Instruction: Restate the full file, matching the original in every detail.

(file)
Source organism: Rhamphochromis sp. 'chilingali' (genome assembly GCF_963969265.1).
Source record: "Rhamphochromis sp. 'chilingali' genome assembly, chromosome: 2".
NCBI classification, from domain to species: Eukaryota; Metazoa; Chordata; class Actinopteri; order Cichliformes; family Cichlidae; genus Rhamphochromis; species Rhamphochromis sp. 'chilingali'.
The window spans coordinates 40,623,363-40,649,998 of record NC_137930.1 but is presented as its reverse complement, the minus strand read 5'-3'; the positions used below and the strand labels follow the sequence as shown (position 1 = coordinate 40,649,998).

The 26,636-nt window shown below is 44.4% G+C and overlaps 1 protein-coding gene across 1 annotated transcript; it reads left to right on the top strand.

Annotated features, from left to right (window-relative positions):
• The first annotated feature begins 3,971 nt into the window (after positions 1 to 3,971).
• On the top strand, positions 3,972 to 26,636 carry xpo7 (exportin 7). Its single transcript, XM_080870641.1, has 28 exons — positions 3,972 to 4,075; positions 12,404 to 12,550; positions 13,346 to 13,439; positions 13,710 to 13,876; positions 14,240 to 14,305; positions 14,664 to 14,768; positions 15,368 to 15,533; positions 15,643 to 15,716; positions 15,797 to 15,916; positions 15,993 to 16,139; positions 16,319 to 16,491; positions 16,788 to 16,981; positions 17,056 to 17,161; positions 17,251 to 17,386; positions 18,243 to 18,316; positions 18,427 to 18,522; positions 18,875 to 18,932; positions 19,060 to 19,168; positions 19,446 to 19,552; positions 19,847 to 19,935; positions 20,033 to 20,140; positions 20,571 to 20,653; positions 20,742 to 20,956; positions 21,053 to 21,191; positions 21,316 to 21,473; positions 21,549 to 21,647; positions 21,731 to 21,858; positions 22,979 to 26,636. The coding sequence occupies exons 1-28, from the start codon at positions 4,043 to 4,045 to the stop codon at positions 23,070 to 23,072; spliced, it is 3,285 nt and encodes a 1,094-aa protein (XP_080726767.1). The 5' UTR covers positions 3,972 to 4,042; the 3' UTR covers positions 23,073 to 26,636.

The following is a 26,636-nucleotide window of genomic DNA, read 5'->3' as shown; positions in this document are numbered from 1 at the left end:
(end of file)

Source organism: Rhamphochromis sp. 'chilingali' (genome assembly GCF_963969265.1).
Source record: "Rhamphochromis sp. 'chilingali' genome assembly, chromosome: 2".
NCBI classification, from domain to species: Eukaryota; Metazoa; Chordata; class Actinopteri; order Cichliformes; family Cichlidae; genus Rhamphochromis; species Rhamphochromis sp. 'chilingali'.
The window spans coordinates 40,623,363-40,649,998 of record NC_137930.1 but is presented as its reverse complement, the minus strand read 5'-3'; the positions used below and the strand labels follow the sequence as shown (position 1 = coordinate 40,649,998).

The 26,636-nt window shown below is 44.4% G+C and overlaps 1 protein-coding gene across 1 annotated transcript; it reads left to right on the top strand.

Annotated features, from left to right (window-relative positions):
• The first annotated feature begins 3,971 nt into the window (after positions 1 to 3,971).
• On the top strand, positions 3,972 to 26,636 carry xpo7 (exportin 7). Its single transcript, XM_080870641.1, has 28 exons — positions 3,972 to 4,075; positions 12,404 to 12,550; positions 13,346 to 13,439; positions 13,710 to 13,876; positions 14,240 to 14,305; positions 14,664 to 14,768; positions 15,368 to 15,533; positions 15,643 to 15,716; positions 15,797 to 15,916; positions 15,993 to 16,139; positions 16,319 to 16,491; positions 16,788 to 16,981; positions 17,056 to 17,161; positions 17,251 to 17,386; positions 18,243 to 18,316; positions 18,427 to 18,522; positions 18,875 to 18,932; positions 19,060 to 19,168; positions 19,446 to 19,552; positions 19,847 to 19,935; positions 20,033 to 20,140; positions 20,571 to 20,653; positions 20,742 to 20,956; positions 21,053 to 21,191; positions 21,316 to 21,473; positions 21,549 to 21,647; positions 21,731 to 21,858; positions 22,979 to 26,636. The coding sequence occupies exons 1-28, from the start codon at positions 4,043 to 4,045 to the stop codon at positions 23,070 to 23,072; spliced, it is 3,285 nt and encodes a 1,094-aa protein (XP_080726767.1). The 5' UTR covers positions 3,972 to 4,042; the 3' UTR covers positions 23,073 to 26,636.

The following is a 26,636-nucleotide window of genomic DNA, read 5'->3' as shown; positions in this document are numbered from 1 at the left end: